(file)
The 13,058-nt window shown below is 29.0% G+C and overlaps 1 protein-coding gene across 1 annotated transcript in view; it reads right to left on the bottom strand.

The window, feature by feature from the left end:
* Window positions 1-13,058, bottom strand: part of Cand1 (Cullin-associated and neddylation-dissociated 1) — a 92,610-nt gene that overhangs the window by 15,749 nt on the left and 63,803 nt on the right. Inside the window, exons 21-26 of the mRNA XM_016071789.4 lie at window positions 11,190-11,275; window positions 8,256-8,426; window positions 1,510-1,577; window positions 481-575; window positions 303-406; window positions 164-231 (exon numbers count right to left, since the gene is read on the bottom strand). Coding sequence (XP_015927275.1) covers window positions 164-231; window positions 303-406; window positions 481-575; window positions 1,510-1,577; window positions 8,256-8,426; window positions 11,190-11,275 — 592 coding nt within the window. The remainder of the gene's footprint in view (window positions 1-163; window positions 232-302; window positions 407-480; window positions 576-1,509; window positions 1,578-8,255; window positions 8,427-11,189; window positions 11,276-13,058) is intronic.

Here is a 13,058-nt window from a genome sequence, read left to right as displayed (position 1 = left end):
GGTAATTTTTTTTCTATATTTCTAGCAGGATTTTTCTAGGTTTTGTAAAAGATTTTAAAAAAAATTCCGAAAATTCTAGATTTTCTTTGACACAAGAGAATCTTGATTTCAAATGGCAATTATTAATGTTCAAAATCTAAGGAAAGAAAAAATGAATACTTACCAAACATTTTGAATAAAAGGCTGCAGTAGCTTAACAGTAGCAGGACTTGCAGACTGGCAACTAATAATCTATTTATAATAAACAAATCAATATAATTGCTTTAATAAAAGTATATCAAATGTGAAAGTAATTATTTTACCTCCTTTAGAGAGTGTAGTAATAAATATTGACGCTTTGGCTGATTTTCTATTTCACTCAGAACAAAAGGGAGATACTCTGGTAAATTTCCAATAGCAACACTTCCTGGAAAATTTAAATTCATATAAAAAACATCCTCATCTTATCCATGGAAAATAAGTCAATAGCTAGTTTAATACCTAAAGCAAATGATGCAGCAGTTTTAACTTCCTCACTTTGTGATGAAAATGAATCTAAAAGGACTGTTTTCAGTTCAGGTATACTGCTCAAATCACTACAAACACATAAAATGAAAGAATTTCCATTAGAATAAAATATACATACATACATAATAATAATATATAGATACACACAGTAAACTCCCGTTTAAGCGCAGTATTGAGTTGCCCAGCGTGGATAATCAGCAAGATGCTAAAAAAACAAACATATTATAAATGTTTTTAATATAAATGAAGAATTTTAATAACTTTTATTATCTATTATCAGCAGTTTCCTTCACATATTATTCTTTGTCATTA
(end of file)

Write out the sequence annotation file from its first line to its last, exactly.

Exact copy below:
The 13,058-nt window shown below is 29.0% G+C and overlaps 1 protein-coding gene across 1 annotated transcript in view; it reads right to left on the bottom strand.

The window, feature by feature from the left end:
* Window positions 1-13,058, bottom strand: part of Cand1 (Cullin-associated and neddylation-dissociated 1) — a 92,610-nt gene that overhangs the window by 15,749 nt on the left and 63,803 nt on the right. Inside the window, exons 21-26 of the mRNA XM_016071789.4 lie at window positions 11,190-11,275; window positions 8,256-8,426; window positions 1,510-1,577; window positions 481-575; window positions 303-406; window positions 164-231 (exon numbers count right to left, since the gene is read on the bottom strand). Coding sequence (XP_015927275.1) covers window positions 164-231; window positions 303-406; window positions 481-575; window positions 1,510-1,577; window positions 8,256-8,426; window positions 11,190-11,275 — 592 coding nt within the window. The remainder of the gene's footprint in view (window positions 1-163; window positions 232-302; window positions 407-480; window positions 576-1,509; window positions 1,578-8,255; window positions 8,427-11,189; window positions 11,276-13,058) is intronic.

Here is a 13,058-nt window from a genome sequence, read left to right as displayed (position 1 = left end):
GGTAATTTTTTTTCTATATTTCTAGCAGGATTTTTCTAGGTTTTGTAAAAGATTTTAAAAAAAATTCCGAAAATTCTAGATTTTCTTTGACACAAGAGAATCTTGATTTCAAATGGCAATTATTAATGTTCAAAATCTAAGGAAAGAAAAAATGAATACTTACCAAACATTTTGAATAAAAGGCTGCAGTAGCTTAACAGTAGCAGGACTTGCAGACTGGCAACTAATAATCTATTTATAATAAACAAATCAATATAATTGCTTTAATAAAAGTATATCAAATGTGAAAGTAATTATTTTACCTCCTTTAGAGAGTGTAGTAATAAATATTGACGCTTTGGCTGATTTTCTATTTCACTCAGAACAAAAGGGAGATACTCTGGTAAATTTCCAATAGCAACACTTCCTGGAAAATTTAAATTCATATAAAAAACATCCTCATCTTATCCATGGAAAATAAGTCAATAGCTAGTTTAATACCTAAAGCAAATGATGCAGCAGTTTTAACTTCCTCACTTTGTGATGAAAATGAATCTAAAAGGACTGTTTTCAGTTCAGGTATACTGCTCAAATCACTACAAACACATAAAATGAAAGAATTTCCATTAGAATAAAATATACATACATACATAATAATAATATATAGATACACACAGTAAACTCCCGTTTAAGCGCAGTATTGAGTTGCCCAGCGTGGATAATCAGCAAGATGCTAAAAAAACAAACATATTATAAATGTTTTTAATATAAATGAAGAATTTTAATAACTTTTATTATCTATTATCAGCAGTTTCCTTCACATATTATTCTTTGTCATTA